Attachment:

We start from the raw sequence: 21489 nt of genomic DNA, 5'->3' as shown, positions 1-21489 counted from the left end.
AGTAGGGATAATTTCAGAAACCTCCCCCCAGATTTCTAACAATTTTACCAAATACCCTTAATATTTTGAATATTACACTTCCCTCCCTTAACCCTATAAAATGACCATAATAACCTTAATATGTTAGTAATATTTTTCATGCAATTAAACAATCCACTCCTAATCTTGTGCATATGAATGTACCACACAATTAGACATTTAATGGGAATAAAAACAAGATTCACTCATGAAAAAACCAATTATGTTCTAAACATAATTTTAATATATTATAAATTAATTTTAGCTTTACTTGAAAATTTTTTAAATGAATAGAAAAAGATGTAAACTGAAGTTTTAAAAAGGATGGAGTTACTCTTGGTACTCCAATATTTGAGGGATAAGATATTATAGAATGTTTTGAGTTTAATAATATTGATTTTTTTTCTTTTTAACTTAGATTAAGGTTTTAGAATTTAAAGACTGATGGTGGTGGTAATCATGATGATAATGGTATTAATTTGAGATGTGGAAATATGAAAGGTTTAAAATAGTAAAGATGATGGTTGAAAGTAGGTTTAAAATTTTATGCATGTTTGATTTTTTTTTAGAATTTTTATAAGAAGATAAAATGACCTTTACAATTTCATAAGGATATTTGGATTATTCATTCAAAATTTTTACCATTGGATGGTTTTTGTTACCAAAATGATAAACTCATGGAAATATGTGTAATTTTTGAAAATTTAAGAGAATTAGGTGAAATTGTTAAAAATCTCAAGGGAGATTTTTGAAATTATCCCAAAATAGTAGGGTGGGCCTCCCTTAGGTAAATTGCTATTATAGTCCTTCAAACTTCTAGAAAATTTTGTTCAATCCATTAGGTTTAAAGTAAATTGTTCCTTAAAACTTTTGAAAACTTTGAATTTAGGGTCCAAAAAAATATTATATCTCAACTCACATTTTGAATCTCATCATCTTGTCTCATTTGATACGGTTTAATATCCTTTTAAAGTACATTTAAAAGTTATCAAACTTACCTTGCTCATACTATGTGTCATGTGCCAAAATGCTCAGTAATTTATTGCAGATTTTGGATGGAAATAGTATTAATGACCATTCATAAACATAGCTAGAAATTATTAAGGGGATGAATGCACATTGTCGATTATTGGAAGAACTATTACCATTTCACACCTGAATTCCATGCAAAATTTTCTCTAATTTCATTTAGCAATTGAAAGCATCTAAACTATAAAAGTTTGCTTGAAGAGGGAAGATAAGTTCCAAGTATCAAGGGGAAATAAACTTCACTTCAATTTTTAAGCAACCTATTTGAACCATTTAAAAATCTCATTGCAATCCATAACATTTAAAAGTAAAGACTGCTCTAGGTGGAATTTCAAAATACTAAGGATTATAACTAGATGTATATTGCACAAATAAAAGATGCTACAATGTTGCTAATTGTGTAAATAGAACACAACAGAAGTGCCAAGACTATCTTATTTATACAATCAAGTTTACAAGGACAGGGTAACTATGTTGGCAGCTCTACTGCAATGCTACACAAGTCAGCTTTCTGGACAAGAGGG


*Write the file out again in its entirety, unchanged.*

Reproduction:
We start from the raw sequence: 21489 nt of genomic DNA, 5'->3' as shown, positions 1-21489 counted from the left end.
AGTAGGGATAATTTCAGAAACCTCCCCCCAGATTTCTAACAATTTTACCAAATACCCTTAATATTTTGAATATTACACTTCCCTCCCTTAACCCTATAAAATGACCATAATAACCTTAATATGTTAGTAATATTTTTCATGCAATTAAACAATCCACTCCTAATCTTGTGCATATGAATGTACCACACAATTAGACATTTAATGGGAATAAAAACAAGATTCACTCATGAAAAAACCAATTATGTTCTAAACATAATTTTAATATATTATAAATTAATTTTAGCTTTACTTGAAAATTTTTTAAATGAATAGAAAAAGATGTAAACTGAAGTTTTAAAAAGGATGGAGTTACTCTTGGTACTCCAATATTTGAGGGATAAGATATTATAGAATGTTTTGAGTTTAATAATATTGATTTTTTTTCTTTTTAACTTAGATTAAGGTTTTAGAATTTAAAGACTGATGGTGGTGGTAATCATGATGATAATGGTATTAATTTGAGATGTGGAAATATGAAAGGTTTAAAATAGTAAAGATGATGGTTGAAAGTAGGTTTAAAATTTTATGCATGTTTGATTTTTTTTTAGAATTTTTATAAGAAGATAAAATGACCTTTACAATTTCATAAGGATATTTGGATTATTCATTCAAAATTTTTACCATTGGATGGTTTTTGTTACCAAAATGATAAACTCATGGAAATATGTGTAATTTTTGAAAATTTAAGAGAATTAGGTGAAATTGTTAAAAATCTCAAGGGAGATTTTTGAAATTATCCCAAAATAGTAGGGTGGGCCTCCCTTAGGTAAATTGCTATTATAGTCCTTCAAACTTCTAGAAAATTTTGTTCAATCCATTAGGTTTAAAGTAAATTGTTCCTTAAAACTTTTGAAAACTTTGAATTTAGGGTCCAAAAAAATATTATATCTCAACTCACATTTTGAATCTCATCATCTTGTCTCATTTGATACGGTTTAATATCCTTTTAAAGTACATTTAAAAGTTATCAAACTTACCTTGCTCATACTATGTGTCATGTGCCAAAATGCTCAGTAATTTATTGCAGATTTTGGATGGAAATAGTATTAATGACCATTCATAAACATAGCTAGAAATTATTAAGGGGATGAATGCACATTGTCGATTATTGGAAGAACTATTACCATTTCACACCTGAATTCCATGCAAAATTTTCTCTAATTTCATTTAGCAATTGAAAGCATCTAAACTATAAAAGTTTGCTTGAAGAGGGAAGATAAGTTCCAAGTATCAAGGGGAAATAAACTTCACTTCAATTTTTAAGCAACCTATTTGAACCATTTAAAAATCTCATTGCAATCCATAACATTTAAAAGTAAAGACTGCTCTAGGTGGAATTTCAAAATACTAAGGATTATAACTAGATGTATATTGCACAAATAAAAGATGCTACAATGTTGCTAATTGTGTAAATAGAACACAACAGAAGTGCCAAGACTATCTTATTTATACAATCAAGTTTACAAGGACAGGGTAACTATGTTGGCAGCTCTACTGCAATGCTACACAAGTCAGCTTTCTGGACAAGAGGG